Tag: Scalia

Scalia Can No Longer Call Himself an Originalist

As I blogged last week, the Supreme Court didn’t seem amenable to Privileges or Immunities Clause arguments in last week’s gun rights case, McDonald v. Chicago.  This is unfortunate because the alternative, extending the right to keep and bear arms via the Due Process Clause, continues a long-time deviation from constitutional text, history, and structure, and reinforces the idea that judges enforce only those rights they deem “fundamental” (whatever that means).

It was especially disconcerting to see Justice Antonin Scalia, the standard-bearer for originalism, give up on his own preferred method of interpretation – and for the sole reason that it was intellectually “easier” to use the “substantive due process” doctrine.

Josh Blackman and I have an op-ed in the Washington Examiner pointing out Scalia’s hypocrisy.  Here’s a choice excerpt:

Without the Privileges or Immunities Clause … the Court must continue extending the un-originalist version of substantive due process to protect the right to keep and bear arms. To give original meaning to the Second Amendment, it must ignore the original meaning of the Fourteenth Amendment!

Yet this is the line Scalia took last week: Instead of accepting the plain meaning of the Privileges or Immunities Clause—which uncontrovertibly protects the right to keep and bear arms—the justice chose a route that avoids disturbing a 140-year-old precedent rejected by legal scholars of all ideological stripes.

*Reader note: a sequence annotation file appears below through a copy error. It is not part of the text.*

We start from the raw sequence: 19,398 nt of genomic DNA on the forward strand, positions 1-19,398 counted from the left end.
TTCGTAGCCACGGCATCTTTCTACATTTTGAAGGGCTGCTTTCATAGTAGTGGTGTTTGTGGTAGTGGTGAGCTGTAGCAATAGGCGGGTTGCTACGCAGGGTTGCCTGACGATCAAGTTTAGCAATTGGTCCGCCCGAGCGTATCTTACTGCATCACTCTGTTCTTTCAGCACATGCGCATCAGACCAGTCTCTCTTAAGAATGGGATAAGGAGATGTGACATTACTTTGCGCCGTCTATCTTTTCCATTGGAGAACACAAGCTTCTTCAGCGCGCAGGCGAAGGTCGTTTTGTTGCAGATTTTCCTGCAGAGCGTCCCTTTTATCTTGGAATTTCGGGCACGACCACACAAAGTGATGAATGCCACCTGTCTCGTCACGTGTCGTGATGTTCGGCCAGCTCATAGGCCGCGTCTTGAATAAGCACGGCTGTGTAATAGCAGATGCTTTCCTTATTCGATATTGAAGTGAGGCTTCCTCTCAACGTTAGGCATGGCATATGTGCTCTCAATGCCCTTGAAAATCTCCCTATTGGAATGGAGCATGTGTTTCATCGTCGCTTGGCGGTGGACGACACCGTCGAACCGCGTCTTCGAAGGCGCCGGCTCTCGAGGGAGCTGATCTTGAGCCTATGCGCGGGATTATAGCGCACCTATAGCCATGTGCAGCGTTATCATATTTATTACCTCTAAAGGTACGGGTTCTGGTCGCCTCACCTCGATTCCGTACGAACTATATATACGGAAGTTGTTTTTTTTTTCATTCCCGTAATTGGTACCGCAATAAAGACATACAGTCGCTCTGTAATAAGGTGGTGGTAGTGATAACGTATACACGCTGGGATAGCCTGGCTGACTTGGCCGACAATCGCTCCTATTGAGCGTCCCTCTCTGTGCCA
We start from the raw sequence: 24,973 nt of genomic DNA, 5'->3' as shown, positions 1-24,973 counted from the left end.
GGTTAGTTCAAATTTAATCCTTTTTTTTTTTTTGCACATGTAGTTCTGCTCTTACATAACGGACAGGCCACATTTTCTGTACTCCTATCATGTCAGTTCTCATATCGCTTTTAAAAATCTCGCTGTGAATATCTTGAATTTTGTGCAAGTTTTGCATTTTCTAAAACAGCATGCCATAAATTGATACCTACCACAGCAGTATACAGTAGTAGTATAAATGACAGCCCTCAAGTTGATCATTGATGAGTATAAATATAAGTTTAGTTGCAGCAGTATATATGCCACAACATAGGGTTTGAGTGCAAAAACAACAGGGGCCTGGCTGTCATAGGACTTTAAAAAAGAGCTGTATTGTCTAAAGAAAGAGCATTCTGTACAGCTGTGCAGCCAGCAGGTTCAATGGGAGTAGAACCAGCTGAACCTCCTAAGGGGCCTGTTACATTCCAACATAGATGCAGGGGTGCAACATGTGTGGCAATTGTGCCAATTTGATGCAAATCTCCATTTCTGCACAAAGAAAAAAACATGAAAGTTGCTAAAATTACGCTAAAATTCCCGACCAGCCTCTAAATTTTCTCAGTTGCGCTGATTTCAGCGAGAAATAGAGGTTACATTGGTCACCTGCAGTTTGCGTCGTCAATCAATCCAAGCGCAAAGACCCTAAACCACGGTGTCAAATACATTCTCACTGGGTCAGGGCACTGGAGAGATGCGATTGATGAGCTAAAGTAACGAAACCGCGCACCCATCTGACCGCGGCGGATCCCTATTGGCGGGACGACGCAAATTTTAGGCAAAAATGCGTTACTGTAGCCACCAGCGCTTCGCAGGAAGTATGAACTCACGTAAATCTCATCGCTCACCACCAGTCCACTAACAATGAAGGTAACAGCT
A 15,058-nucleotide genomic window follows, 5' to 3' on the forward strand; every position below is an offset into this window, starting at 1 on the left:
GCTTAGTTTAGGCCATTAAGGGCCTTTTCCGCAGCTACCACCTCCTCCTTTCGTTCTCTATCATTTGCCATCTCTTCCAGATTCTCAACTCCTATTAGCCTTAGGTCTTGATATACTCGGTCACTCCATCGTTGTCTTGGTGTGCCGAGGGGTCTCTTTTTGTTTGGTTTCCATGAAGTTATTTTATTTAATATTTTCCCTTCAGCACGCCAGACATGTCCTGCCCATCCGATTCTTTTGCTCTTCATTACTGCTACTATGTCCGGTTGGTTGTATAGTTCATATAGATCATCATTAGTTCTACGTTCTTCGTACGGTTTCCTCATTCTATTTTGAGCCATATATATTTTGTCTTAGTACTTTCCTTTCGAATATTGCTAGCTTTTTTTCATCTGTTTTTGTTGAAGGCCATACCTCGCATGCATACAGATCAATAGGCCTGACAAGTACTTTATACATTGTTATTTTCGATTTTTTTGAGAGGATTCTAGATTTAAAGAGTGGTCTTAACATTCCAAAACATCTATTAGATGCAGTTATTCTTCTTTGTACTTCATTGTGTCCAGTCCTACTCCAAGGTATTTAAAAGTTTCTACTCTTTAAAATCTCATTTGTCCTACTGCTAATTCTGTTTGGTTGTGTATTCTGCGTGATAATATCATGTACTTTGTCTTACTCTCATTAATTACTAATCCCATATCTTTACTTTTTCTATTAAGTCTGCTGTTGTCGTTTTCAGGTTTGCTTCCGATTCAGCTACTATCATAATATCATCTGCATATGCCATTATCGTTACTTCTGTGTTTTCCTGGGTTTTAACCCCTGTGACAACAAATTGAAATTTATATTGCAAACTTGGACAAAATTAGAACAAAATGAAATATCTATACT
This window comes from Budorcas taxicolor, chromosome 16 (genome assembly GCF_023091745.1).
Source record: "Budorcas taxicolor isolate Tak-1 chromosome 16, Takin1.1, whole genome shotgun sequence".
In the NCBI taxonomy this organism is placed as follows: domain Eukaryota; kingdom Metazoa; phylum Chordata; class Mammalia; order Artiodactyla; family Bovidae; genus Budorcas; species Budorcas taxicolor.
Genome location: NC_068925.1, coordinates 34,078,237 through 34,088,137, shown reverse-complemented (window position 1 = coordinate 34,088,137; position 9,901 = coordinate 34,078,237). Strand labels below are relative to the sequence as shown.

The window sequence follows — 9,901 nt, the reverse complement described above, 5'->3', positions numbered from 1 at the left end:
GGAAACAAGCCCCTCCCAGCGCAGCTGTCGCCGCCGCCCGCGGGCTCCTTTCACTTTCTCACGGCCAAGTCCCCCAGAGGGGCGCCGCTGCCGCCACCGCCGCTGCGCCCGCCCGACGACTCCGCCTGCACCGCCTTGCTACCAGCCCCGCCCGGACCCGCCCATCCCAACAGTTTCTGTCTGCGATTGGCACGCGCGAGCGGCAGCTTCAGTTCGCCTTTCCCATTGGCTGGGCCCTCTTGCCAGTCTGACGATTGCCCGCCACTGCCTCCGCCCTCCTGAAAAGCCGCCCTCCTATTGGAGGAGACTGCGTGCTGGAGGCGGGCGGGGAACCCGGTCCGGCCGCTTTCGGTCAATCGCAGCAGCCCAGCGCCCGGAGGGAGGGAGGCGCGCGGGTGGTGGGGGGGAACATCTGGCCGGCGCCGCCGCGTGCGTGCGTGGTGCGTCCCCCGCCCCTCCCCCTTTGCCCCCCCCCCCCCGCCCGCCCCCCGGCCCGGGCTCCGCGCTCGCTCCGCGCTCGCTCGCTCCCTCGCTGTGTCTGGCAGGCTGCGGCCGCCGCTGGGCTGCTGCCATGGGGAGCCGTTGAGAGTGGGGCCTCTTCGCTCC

In 2008, Scalia wrote, “It is no easy task to wean the public, the professoriate, and (especially) the judiciary away from [living constitutionalism,] a seductive and judge-empowering philosophy.” But at the arguments in McDonald, he argued that while the Privileges or Immunities Clause “is the darling of the professoriate,” he would prefer to follow substantive due process, in which he has now “acquiesced,” “as much as [he] think[s it is] wrong.”

Put simply, if the opinion Scalia writes or joins matches his performance last week, he can no longer be described as an originalist (faint-hearted or otherwise).  A liberty-seeking world turns its weary eyes to Justice Clarence Thomas – who has expressed an openness to reviving the constitutional order the Fourteenth Amendment was designed to create – to convince his wayward colleague that the way to interpret legal text is to look to its original public meaning.

Read the whole thing.

Likely Supreme Court Tie Would Be a Loss to Property Owners

Today, the Supreme Court heard argument in Stop the Beach Renourishment v. Florida Department of Environmental Protection, which is a Fifth Amendment Takings Clause challenge involving beachfront property (that I previously discussed here).

Essentially, Florida’s ”beach renourishment” program created more beach but deprived property owners of the rights they previously had – exclusive access to the water, unobstructed view, full ownership of land up to the “mean high water mark,” etc. That is, the court turned beachfront property into “beachview” property.  After the property owners successfully challenged this action, the Florida Supreme Court – “SCOFLA” for those who remember the Bush v. Gore imbroglio – reversed the lower court (and overturned 100 years of common property law), ruling that the state did not owe any compensation, or even a proper eminent domain hearing.

As Cato adjunct scholar and Pacific Legal Foundation senior staff attorney Timothy Sandefur noted in his excellent op-ed on the case in the National Law Journal, “[T]he U.S. Constitution also guarantees every American’s right to due process of law and to protection of private property. If state judges can arbitrarily rewrite a state’s property laws, those guarantees would be meaningless.”

I sat in on the arguments today and predict that the property owners will suffer a narrow 4-4 defeat.  That is, Justice Stevens recused himself – he owns beachfront property in a different part of Florida that is subject to the same renourishment program – and the other eight justices are likely to split evenly.  And a tie is a defeat in this case because it means the Court will summarily affirm the decision below without issuing an opinion or setting any precedent.